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Recovering after Whiplash

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Recovering after whiplash injury


Whiplash is a neck injury due to forceful, rapid back-and-forth movement of the neck. Whiplash most often occurs during a rear-end auto accident, but the injury can also result from a sports accident, physical abuse or other trauma.

Common signs and symptoms include neck pain, stiffness and headaches. Most people with whiplash get better within a few weeks by following a treatment plan that includes pain medication and exercise. However, some people have chronic neck pain and other long-lasting complications.

Whiplash may be called a neck sprain or strain, but these terms also include other types of neck injuries.

Anytime your head jerks backward or forward, the impact can strain your sternocleidomastoid muscles.

Located on each side of your neck, those are what you use to tilt your head or turn from side to side. A sudden movement stretches or tears the muscles or tendons, resulting in what's commonly known as whiplash but may also be called a hyperextension injury, cervical strain or sprain, or acceleration-flexion neck injury.


Causes of whiplash:

Auto accidents. Rear-end collisions are a commen cause of whiplash.

Physical abuse/ assault. Whiplash can occur if you are punched or shaken.

Contact sports. Football tackles and other sports-related collisions can sometimes cause whiplash.


Symptoms of Whiplash

Tightness, stiffness and soreness in your neck

Swelling, bruising, redness and/or tenderness

Dizziness and pain when moving your head

Decreased range of motion

Headaches, most often starting at the base of the skull

Tenderness or pain in the shoulder, upper back or arms

Tingling or numbness in the arms

Sleep disturbances


Difficulty concentrating

Memory problems



Most people feel better within a few weeks. However, some people continue to have pain for several months or years after the injury occurred, depending on your bodies self-regulating forces and wound healing.

It is difficult to predict how each person may recover. In general, you may be more likely to have chronic pain if your first symptoms were intense, started rapidly and had previous injuries or conditions.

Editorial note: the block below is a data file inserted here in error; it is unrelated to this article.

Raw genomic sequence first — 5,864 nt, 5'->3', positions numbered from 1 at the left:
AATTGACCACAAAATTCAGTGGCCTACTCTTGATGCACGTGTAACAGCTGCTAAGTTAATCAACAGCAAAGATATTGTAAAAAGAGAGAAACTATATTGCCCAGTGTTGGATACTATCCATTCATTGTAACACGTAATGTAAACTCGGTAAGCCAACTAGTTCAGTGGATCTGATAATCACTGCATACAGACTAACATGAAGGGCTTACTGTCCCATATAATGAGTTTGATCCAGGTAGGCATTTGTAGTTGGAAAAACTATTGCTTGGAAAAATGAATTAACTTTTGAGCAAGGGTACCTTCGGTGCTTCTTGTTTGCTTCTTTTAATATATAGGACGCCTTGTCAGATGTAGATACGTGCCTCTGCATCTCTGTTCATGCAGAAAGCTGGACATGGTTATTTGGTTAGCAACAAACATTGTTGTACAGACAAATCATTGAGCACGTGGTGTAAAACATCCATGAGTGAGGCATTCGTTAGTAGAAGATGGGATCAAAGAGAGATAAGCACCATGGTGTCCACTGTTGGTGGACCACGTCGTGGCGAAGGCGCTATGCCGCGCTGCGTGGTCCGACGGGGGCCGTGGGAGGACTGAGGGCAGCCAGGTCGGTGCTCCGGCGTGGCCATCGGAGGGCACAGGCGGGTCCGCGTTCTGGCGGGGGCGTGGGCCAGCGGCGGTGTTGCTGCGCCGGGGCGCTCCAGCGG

The following risk factors have been linked to a worse outcome:

Having had whiplash before

Older age

Existing low back or neck pain


Treatment for recovery


Whiplash causes micro-tearing of muscle and other supportive tissues, such as tendons and ligaments, requiring repair and protection by scar tissue. You may only start to experience pain once the muscle has begun to heal and scar tissue starts to form. Scar tissue lays down in haphazard formations similar to fiberglass and may cause the underlying bone, tissue and muscle fibers to get “stuck” together. You experience this as a pulling or tightness that results in a loss of flexibility or range of motion.

Massage is the most effective treatment, besides physiotherapy (including electrotherapy) and gentle stretching, for breaking up and realigning scar tissue and increasing mobility associated with Whiplash. The therapist uses a method called cross-fiber friction that works counter to the direction of the muscle to loosen adhesions and decrease scar tissue build up, as well as decreasing the tension in targeted areas. In addition, the therapist may use other strokes and stretches in areas adjoining the primary area of injury to restore full range of motion.

So, if you have been in an accident and now experience muscle tension or pain in your in neck, shoulders or lower back, you are likely experiencing the effects of whiplash. To find the best treatment tailored to your needs, get in touch with a physiotherapist or massage therapist.

Categories: Health